MONTREAL (Reuters) - The United States is withholding its dues to the U.N.’s aviation agency, arguing the body needs to move quickly with reforms like expanding public access to documents and giving greater protections to whistleblowers, U.S. government and aviation sources told Reuters this week.
The United States has been advocating for greater transparency and protection for whistleblowers at the International Civil Aviation Organization (ICAO), after an insider’s account of a 2016 cyberattack at the agency generated fallout when it was reported in the media this year.
U.S. officials have accused ICAO of downplaying the severity of the breach and have called on the organization to be more open.
“We expect a lot from ICAO. We expect ethical and efficient management,” a U.S. State Department official told Reuters. “We expect transparent and trustworthy governance. And we expect accountability for performance and conduct.”
It is the latest instance of Washington clashing with a United Nations body under the Trump administration, which has questioned the value of multilateralism and management practices at the international organization.
The United States has quit the U.N. Human Rights Council, the U.N. cultural agency UNESCO, and cut funding last year to the U.N. agency that helps Palestinian refugees (UNRWA), calling its fiscal practices “irredeemably flawed.”
The United States provides almost a quarter of Montreal-based ICAO’s annual budget of around C$100 million ($76 million), but Washington told the agency’s triennial assembly this week it would not pay “until further notice,” one of the sources said.
Washington is embroiled in a separate controversy involving a whistleblower who alleged U.S. President Donald Trump pressured Ukraine to investigate his Democratic rival Joe Biden.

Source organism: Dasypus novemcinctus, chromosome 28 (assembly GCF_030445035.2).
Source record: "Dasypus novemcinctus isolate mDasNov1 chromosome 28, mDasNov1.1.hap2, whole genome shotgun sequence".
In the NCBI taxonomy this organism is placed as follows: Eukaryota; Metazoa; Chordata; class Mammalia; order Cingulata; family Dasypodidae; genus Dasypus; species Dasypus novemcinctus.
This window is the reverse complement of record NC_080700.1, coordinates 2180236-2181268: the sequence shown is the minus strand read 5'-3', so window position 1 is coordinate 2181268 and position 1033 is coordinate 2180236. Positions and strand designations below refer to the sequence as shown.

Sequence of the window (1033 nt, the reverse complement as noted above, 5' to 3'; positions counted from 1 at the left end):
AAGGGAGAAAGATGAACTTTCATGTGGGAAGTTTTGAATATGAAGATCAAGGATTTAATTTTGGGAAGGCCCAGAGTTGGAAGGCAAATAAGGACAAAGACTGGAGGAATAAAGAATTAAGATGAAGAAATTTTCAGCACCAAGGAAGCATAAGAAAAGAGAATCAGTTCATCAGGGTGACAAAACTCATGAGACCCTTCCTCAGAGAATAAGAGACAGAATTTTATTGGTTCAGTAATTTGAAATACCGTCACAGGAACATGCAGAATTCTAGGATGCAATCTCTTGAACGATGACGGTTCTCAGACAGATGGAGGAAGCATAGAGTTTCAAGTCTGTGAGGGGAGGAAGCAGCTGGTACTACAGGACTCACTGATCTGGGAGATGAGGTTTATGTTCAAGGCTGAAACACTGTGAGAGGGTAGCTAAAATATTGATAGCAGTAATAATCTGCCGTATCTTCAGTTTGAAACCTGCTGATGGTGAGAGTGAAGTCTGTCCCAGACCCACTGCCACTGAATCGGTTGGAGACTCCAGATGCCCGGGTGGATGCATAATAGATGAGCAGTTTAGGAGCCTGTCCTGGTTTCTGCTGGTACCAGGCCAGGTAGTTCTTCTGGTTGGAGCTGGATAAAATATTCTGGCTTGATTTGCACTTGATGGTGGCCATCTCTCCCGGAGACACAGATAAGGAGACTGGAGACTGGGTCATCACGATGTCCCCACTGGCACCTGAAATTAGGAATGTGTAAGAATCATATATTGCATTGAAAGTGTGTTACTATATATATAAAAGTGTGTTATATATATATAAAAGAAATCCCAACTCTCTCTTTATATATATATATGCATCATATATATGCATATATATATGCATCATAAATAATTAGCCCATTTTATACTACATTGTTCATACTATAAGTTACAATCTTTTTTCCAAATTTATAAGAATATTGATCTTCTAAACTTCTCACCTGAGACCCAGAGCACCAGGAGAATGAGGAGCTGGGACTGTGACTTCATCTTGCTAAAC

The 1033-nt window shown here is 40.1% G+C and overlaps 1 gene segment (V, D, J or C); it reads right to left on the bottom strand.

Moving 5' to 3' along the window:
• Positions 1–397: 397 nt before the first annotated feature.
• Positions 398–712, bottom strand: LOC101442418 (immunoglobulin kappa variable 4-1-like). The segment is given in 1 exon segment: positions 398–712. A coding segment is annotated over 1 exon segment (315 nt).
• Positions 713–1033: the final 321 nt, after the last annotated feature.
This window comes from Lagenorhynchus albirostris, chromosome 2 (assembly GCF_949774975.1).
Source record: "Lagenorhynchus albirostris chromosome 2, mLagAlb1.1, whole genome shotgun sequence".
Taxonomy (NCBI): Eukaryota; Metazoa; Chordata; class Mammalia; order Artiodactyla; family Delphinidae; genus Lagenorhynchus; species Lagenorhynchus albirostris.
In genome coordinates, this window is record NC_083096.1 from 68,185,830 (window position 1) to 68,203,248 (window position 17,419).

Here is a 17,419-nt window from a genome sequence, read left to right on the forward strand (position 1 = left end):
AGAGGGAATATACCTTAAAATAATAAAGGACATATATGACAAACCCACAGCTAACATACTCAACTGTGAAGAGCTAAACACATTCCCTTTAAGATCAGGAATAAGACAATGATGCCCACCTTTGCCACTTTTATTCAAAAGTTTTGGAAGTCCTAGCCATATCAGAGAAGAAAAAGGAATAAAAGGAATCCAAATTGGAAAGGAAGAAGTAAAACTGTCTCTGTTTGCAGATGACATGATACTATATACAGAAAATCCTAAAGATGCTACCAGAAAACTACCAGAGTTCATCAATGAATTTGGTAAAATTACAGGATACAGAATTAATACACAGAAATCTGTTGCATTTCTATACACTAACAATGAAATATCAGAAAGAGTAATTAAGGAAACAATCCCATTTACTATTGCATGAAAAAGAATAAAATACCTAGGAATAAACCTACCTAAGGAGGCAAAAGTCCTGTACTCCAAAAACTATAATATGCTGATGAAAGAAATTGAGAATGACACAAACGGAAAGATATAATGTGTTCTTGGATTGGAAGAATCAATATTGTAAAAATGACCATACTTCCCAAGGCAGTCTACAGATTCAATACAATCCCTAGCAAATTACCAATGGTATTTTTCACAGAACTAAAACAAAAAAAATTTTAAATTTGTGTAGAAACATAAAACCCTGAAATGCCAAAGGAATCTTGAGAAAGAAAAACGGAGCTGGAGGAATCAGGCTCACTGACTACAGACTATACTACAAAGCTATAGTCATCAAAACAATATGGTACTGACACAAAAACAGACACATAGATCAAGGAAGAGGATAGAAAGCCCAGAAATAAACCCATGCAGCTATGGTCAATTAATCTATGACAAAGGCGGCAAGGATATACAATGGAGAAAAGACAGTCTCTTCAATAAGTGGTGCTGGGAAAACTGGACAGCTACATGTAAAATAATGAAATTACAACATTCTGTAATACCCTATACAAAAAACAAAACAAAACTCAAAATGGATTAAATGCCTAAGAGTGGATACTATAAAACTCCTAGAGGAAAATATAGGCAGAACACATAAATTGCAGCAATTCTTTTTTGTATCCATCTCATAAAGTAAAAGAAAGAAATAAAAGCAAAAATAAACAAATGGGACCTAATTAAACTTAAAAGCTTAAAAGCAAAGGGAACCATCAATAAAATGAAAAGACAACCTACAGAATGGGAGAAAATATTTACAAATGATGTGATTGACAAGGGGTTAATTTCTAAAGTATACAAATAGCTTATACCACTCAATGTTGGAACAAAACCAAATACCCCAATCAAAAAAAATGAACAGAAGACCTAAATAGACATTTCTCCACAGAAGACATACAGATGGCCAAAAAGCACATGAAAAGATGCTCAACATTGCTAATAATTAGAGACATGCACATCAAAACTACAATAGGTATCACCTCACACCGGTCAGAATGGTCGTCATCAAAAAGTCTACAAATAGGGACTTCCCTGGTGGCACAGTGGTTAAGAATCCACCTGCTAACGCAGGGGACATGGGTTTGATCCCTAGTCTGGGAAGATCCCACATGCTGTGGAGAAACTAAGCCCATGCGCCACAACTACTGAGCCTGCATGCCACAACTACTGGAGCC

In that dispute, however, the Trump administration is questioning the legitimacy of the whistleblower who provided information on Trump’s July 25 call to the president of Ukraine.
ICAO said on Tuesday by email that it had already begun “without delay” to “formalize” a new whistleblower policy endorsed by the United States and other countries.
But the United States wanted the policy to be implemented in June 2019 when it was approved by the agency’s governing council following concerns over ICAO’s resilience against cyberattacks, said the two sources who spoke about the private talks under condition of anonymity.
In a working paper presented to ICAO’s assembly which is currently under way, the United States said the agency should expand access to “meeting documents, resolutions, decisions, minutes, reports, documents, and publications.”
ICAO spokesman Anthony Philbin said by email on Tuesday that other countries have recently commended the agency for its progress in taking steps to become as “transparent, accountable and efficient as possible.”
Philbin questioned the agency’s ability to carry out the safety and security initiatives raised recently in Montreal by U.S. Transportation Secretary Elaine Chao, given “this subsequent move by the representative of the United States threatening to defund ICAO.”
The United States has not indicated it will outright quit the agency, which sets global civil aviation standards that are approved by its 193 member countries.
The United States, backed by other countries, called for improved management and oversight at the organization following a February 2019 report by the Canadian Broadcasting Corp over fallout from the 2016 cyberattack on the agency. ICAO has said it has made significant improvements to its cybersecurity defenses since the incident.
In a May speech, U.S. ambassador to ICAO Tom Carter said the agency’s council expressed a significant lack of confidence in the existing IT system’s security, and questioned “the lack of resolve on the part of the secretariat to deal with the issue in a transparent way.”
Carter said in the speech that ICAO’s 36-member council would need to do more to protect employees who come forward with information about wrongdoing.
“It’s become clear that we need to strengthen the whistleblower protection program at ICAO and the council has also made that a priority.”
Reporting by Allison Lampert in Montreal; Additional reporting by Michelle Nichols in New York; Editing by Matthew Lewis
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